Understanding the appraisal process
When a home is listed for sale, the seller and the real estate agent work together to put a reasonable price on the home.
That price can be based on the agent’s market assessment, the seller’s costs or loan amount or even simply the amount the seller hopes to make on the sale of the property. Buyers, however, have the option to agreeing to the amount or offering a lower or higher amount.
In today’s buyers’ market, most buyers don’t offer more than the asking price. In the some sellers’ markets, it’s not uncommon, particularly during a real estate boom time.
If the seller is getting financing from a mortgage company or financial institution, the financial company requires an appraisal of the property to make sure the property is worth the amount of money it is loaning for the purchase. Likewise, when a homeowner is refinancing, an appraisal is required for the same reason.
After the housing collapse in 2008, there were suspicions in some markets that appraisers were inflating values at the request of builders, real estate agents, sellers or anyone else who had a stake in a higher property valuation, which fed the real estate boom — and precipitated the housing bust. As part of the Dodd-Frank Wall Street Reform and Consumer Protection Act in 2010, an additional objective third-party was created to serve as the liaison between appraisers and those who are seeking the appraisal. Financial institutions are now required to request an appraisal from an appraisal management company, which then contacts the appraiser directly.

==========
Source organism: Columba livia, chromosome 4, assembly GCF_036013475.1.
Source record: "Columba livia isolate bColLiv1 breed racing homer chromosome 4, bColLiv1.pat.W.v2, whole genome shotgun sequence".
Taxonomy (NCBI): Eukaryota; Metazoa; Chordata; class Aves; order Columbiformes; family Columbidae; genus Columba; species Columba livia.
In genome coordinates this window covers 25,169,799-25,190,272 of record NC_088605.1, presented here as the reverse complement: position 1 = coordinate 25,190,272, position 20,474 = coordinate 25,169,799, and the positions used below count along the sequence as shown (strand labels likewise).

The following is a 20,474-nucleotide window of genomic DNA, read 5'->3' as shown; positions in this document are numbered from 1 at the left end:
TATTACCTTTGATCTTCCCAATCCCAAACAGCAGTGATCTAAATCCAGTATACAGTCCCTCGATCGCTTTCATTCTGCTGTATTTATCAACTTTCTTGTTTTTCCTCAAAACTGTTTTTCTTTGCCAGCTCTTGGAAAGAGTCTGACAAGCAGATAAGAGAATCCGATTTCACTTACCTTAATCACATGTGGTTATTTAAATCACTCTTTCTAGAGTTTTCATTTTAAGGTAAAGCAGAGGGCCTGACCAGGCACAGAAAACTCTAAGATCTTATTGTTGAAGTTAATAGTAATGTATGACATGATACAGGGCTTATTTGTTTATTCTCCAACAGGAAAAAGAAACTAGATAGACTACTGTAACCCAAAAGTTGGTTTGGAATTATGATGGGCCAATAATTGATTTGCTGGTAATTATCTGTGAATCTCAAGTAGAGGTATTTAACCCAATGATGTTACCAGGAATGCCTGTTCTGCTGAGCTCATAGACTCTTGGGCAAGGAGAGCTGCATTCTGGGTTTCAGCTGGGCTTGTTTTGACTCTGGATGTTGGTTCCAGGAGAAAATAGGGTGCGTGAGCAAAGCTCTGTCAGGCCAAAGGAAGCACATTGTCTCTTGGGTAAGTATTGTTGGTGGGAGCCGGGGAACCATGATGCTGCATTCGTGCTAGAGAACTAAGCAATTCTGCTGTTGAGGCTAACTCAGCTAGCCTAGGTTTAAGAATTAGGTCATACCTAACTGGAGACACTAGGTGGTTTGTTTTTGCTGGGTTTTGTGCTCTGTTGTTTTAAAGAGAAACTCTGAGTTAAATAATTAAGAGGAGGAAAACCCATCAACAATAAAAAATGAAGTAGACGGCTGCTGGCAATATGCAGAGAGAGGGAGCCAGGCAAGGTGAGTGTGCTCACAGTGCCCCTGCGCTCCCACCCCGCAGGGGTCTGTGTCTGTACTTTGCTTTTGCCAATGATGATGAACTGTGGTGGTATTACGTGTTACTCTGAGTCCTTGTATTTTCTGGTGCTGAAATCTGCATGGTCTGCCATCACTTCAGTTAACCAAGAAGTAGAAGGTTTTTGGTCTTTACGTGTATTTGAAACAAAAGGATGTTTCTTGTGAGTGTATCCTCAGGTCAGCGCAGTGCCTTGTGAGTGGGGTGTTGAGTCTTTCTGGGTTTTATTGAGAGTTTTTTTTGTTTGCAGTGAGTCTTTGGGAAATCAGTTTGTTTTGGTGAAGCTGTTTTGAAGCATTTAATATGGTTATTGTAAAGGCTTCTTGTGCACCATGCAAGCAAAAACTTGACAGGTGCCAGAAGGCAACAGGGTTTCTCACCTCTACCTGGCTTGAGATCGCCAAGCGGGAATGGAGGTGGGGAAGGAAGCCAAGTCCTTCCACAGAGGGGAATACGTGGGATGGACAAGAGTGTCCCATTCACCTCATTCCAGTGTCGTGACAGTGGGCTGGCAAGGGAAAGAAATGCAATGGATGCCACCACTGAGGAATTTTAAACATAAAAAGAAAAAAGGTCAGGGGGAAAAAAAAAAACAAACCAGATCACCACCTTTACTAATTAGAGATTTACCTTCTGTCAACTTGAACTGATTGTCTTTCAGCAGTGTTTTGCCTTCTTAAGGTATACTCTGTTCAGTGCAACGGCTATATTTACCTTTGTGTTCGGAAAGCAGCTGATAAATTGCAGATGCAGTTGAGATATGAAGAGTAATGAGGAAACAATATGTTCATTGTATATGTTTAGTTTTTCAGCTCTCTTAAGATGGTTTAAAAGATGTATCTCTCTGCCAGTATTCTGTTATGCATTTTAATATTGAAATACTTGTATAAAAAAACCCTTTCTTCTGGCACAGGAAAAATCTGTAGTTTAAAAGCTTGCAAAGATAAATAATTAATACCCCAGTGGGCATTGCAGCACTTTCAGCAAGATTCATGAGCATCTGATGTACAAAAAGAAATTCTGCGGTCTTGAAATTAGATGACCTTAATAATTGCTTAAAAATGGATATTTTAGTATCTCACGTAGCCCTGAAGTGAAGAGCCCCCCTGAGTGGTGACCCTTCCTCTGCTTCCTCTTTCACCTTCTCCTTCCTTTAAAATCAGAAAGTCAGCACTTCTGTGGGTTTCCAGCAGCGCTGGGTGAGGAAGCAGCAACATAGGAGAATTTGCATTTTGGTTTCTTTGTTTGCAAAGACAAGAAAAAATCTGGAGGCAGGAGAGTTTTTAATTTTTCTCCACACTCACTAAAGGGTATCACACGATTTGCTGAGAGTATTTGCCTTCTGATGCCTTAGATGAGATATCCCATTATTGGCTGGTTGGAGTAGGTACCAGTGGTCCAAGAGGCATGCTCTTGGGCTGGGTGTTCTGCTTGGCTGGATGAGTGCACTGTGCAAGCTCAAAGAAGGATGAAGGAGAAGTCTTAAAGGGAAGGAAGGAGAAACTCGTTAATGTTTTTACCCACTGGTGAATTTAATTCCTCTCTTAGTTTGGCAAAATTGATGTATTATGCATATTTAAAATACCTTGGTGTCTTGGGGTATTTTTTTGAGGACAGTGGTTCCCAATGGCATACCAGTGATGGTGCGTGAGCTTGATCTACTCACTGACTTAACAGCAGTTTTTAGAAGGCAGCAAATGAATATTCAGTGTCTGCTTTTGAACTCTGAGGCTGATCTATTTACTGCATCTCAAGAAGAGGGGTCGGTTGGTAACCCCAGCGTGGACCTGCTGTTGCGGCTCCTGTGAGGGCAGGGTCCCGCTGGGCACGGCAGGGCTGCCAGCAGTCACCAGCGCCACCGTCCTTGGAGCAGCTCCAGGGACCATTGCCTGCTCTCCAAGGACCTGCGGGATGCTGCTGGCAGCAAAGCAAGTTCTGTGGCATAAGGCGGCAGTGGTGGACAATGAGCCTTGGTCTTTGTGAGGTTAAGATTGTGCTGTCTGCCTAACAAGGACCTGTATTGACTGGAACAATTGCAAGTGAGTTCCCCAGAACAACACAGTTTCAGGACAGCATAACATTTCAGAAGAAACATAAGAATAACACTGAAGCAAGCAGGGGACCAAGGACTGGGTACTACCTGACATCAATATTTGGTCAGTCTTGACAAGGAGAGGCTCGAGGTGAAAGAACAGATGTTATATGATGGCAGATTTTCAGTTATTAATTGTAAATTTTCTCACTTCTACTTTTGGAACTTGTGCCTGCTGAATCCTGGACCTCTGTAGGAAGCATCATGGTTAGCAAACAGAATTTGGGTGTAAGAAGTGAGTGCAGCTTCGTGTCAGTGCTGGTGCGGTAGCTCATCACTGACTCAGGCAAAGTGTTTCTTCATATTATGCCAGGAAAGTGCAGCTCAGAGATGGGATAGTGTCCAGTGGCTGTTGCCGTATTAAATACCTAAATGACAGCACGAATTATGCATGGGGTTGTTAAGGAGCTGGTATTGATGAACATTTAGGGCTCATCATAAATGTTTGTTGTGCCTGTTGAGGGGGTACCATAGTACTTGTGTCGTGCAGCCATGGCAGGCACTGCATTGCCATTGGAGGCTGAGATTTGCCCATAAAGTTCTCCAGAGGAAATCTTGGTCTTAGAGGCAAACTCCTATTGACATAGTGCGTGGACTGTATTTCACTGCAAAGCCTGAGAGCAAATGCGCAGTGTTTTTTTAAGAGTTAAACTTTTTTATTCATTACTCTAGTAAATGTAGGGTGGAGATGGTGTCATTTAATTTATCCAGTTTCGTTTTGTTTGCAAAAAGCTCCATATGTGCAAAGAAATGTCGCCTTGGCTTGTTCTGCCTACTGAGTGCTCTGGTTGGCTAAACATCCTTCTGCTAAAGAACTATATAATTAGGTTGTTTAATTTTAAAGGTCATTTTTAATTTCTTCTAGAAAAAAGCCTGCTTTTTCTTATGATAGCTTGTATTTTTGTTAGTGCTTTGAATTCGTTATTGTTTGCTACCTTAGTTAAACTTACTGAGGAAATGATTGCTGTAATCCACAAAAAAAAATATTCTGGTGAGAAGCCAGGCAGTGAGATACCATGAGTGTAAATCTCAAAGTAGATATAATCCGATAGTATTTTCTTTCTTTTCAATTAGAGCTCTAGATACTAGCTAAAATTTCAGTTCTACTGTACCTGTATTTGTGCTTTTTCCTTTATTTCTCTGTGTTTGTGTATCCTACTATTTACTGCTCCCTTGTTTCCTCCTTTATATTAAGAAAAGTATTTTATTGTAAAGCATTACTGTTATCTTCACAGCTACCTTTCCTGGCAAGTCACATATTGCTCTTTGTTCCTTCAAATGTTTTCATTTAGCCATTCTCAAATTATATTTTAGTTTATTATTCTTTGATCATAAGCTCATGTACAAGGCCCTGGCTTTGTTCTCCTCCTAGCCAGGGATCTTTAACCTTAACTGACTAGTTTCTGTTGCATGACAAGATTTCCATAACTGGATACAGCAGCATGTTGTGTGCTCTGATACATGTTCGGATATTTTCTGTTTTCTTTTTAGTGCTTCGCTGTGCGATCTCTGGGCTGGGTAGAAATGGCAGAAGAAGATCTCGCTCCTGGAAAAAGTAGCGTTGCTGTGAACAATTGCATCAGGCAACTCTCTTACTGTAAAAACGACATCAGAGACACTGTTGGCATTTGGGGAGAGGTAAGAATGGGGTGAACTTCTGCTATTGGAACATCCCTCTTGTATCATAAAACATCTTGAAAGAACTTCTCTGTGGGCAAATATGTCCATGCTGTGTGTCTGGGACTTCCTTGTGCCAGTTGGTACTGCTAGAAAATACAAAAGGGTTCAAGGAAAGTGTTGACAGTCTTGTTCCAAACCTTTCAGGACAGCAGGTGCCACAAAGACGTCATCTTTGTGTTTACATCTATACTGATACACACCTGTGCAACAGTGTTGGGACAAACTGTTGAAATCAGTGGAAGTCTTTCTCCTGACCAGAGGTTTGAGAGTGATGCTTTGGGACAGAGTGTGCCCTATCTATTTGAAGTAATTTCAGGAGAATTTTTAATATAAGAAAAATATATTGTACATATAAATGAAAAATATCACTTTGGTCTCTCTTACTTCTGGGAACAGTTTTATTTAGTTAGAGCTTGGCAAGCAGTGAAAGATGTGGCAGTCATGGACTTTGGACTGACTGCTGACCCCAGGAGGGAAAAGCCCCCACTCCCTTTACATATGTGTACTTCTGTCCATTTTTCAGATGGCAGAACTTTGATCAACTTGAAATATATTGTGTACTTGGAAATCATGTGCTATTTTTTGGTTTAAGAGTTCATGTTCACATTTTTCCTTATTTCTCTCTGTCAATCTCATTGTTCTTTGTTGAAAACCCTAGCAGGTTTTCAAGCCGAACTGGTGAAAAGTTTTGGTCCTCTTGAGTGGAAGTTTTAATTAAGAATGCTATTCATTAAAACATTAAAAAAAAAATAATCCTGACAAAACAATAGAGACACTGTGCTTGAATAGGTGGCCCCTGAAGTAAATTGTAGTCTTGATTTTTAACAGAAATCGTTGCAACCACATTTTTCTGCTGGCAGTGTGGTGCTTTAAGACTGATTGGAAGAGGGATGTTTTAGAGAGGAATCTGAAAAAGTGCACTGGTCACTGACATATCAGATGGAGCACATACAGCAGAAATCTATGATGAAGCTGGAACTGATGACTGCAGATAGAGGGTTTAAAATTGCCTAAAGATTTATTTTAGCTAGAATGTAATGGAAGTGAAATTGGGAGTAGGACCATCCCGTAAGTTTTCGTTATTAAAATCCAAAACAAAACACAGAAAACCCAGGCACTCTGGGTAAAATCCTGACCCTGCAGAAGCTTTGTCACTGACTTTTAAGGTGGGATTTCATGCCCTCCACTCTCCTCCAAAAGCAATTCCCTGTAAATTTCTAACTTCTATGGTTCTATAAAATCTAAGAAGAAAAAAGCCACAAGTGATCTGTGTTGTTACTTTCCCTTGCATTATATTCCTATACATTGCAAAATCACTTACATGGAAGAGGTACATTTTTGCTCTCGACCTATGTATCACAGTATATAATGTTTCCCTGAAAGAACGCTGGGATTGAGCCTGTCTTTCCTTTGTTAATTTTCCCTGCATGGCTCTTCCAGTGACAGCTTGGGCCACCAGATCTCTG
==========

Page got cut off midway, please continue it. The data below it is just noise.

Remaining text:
“It added some necessary protection,” said Allen Coombs, mortgage loan originator with Major Mortgage. “We don’t even know who the appraiser is until we get it in writing.”
Real estate agents are also removed from the process, not knowing who is appraising the home until they get a copy of the appraisal form.
Occasionally, an appraiser might contact a Realtor to find out which homes were used for comparables when the agent established a price for the house.
The extra layer of the appraisal management companies also added to the cost of the appraisal, which is paid for by the buyer. The procedure is usually handled over the Internet, so there is no additional time required.
When an appraiser evaluates a home, he or she looks at it much like a buyer would and considers many of the same features. In real estate, the standard line is that the three most important factors in evaluating property are location, location and location. The same is true with appraisals.
Simply put, some areas are worth more than others. The same property at the base of the Colorado National Monument is worth more than if it were placed next to the railroad tracks on S. Seventh.
Appraisers also take the quality of the construction into consideration, whether the home was built using 2 X 4 or 2 X 6 construction, other types of materials used and the cost and life expectancy of certain products. A ceramic tile roof is valued more than an asphalt roof due to both the cost of the materials and the expected longevity of a tile roof.